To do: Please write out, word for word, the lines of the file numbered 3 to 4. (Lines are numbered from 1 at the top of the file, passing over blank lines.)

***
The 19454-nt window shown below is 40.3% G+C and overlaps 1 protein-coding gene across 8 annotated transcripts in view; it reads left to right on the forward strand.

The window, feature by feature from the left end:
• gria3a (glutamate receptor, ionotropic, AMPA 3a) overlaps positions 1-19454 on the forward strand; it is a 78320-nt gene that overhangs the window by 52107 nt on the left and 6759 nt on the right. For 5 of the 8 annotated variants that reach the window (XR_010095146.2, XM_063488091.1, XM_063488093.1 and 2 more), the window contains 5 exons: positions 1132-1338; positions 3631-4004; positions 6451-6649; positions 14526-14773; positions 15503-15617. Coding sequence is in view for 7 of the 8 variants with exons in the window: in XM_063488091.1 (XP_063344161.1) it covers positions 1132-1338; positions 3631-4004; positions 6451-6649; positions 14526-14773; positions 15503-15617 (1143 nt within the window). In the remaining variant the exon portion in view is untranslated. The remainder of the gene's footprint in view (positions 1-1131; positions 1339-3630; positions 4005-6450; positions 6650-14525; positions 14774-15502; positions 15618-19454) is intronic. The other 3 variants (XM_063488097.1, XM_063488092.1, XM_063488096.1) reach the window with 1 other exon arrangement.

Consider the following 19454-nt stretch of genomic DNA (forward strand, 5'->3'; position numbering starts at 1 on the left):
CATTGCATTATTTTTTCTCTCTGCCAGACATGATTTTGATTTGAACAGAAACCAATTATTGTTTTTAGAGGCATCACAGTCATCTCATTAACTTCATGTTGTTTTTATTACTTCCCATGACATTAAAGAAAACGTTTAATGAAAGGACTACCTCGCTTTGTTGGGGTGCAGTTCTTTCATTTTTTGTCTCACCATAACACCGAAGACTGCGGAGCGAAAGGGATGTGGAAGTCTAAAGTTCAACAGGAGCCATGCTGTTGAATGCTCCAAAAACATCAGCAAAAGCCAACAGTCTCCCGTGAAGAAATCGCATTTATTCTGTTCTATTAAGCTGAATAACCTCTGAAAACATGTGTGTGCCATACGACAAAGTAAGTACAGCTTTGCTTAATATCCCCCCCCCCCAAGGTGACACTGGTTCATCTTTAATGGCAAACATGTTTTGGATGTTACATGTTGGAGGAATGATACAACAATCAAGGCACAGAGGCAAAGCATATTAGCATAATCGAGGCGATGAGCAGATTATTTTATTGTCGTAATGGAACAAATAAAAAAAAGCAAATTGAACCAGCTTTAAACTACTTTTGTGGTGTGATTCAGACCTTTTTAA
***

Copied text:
• gria3a (glutamate receptor, ionotropic, AMPA 3a) overlaps positions 1-19454 on the forward strand; it is a 78320-nt gene that overhangs the window by 52107 nt on the left and 6759 nt on the right. For 5 of the 8 annotated variants that reach the window (XR_010095146.2, XM_063488091.1, XM_063488093.1 and 2 more), the window contains 5 exons: positions 1132-1338; positions 3631-4004; positions 6451-6649; positions 14526-14773; positions 15503-15617. Coding sequence is in view for 7 of the 8 variants with exons in the window: in XM_063488091.1 (XP_063344161.1) it covers positions 1132-1338; positions 3631-4004; positions 6451-6649; positions 14526-14773; positions 15503-15617 (1143 nt within the window). In the remaining variant the exon portion in view is untranslated. The remainder of the gene's footprint in view (positions 1-1131; positions 1339-3630; positions 4005-6450; positions 6650-14525; positions 14774-15502; positions 15618-19454) is intronic. The other 3 variants (XM_063488097.1, XM_063488092.1, XM_063488096.1) reach the window with 1 other exon arrangement.

Consider the following 19454-nt stretch of genomic DNA (forward strand, 5'->3'; position numbering starts at 1 on the left):